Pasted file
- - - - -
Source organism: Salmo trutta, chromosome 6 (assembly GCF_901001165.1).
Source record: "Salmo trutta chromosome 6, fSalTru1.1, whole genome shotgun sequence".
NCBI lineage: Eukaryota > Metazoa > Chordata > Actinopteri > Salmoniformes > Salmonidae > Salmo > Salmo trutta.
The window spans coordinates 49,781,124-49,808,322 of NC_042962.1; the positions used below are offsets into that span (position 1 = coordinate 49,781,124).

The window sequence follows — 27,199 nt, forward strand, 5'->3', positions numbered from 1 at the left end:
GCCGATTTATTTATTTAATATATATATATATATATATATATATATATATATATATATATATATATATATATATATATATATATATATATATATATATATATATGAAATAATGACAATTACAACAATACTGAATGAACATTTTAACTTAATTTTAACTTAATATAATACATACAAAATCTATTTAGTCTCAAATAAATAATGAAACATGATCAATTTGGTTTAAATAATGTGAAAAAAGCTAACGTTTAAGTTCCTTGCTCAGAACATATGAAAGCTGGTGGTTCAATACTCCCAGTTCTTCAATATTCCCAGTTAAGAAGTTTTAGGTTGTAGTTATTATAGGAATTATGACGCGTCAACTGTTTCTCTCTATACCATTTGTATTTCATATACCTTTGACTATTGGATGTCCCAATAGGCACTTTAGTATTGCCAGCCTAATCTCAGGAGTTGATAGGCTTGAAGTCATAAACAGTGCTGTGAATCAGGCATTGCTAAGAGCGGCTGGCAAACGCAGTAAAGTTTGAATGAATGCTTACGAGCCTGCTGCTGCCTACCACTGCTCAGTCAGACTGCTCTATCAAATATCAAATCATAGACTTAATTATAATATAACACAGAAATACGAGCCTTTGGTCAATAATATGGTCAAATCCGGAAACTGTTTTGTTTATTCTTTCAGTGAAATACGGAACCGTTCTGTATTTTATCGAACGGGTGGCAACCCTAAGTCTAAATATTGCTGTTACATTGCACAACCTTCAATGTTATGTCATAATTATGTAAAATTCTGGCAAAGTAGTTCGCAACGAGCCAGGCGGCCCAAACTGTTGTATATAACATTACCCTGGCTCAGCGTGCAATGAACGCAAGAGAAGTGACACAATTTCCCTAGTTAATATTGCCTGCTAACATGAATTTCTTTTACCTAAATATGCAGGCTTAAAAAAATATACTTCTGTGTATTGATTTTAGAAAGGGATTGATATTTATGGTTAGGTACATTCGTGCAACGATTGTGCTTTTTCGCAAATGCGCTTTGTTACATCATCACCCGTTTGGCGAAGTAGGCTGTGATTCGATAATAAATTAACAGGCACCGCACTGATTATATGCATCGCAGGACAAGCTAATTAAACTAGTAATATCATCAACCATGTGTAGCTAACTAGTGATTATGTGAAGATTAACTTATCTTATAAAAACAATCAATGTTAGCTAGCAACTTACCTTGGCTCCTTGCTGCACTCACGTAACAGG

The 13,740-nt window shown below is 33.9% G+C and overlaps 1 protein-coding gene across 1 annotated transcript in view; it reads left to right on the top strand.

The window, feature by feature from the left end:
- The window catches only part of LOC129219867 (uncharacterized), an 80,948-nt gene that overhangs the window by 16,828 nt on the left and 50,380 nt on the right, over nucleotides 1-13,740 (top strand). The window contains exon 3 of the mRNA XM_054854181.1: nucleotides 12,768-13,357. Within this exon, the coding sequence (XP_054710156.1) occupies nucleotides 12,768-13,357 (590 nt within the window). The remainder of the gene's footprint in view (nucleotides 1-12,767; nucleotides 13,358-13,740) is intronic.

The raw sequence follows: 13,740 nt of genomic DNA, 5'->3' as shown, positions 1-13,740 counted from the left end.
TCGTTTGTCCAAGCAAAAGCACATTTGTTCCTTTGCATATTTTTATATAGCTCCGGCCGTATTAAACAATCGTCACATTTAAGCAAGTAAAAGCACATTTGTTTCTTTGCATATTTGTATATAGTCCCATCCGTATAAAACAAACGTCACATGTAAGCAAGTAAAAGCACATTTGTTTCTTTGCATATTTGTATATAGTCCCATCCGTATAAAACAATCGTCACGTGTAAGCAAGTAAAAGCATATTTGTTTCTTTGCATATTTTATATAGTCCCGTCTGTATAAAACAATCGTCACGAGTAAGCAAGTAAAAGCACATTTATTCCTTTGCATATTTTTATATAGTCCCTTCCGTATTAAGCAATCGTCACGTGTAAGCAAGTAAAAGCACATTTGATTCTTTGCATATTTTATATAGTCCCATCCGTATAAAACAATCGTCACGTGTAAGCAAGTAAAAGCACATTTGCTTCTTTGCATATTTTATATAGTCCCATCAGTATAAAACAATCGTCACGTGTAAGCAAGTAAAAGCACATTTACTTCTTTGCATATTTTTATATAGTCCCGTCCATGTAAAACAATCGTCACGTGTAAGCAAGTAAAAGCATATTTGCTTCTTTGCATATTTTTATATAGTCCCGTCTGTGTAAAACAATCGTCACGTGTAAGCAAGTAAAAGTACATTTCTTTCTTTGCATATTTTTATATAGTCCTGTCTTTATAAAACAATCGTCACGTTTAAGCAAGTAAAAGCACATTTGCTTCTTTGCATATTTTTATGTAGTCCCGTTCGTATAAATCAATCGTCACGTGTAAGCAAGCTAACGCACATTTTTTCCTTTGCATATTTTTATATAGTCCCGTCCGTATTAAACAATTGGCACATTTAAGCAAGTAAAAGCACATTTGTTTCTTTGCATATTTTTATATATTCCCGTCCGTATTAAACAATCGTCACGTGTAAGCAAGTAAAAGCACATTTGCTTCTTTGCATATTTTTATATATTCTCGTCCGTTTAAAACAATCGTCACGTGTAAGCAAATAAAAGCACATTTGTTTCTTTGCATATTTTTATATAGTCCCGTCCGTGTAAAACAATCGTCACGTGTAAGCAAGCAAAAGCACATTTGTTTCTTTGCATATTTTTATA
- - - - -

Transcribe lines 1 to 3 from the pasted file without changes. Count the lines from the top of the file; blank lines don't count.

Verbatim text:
Source organism: Salmo trutta, chromosome 6 (assembly GCF_901001165.1).
Source record: "Salmo trutta chromosome 6, fSalTru1.1, whole genome shotgun sequence".
NCBI lineage: Eukaryota > Metazoa > Chordata > Actinopteri > Salmoniformes > Salmonidae > Salmo > Salmo trutta.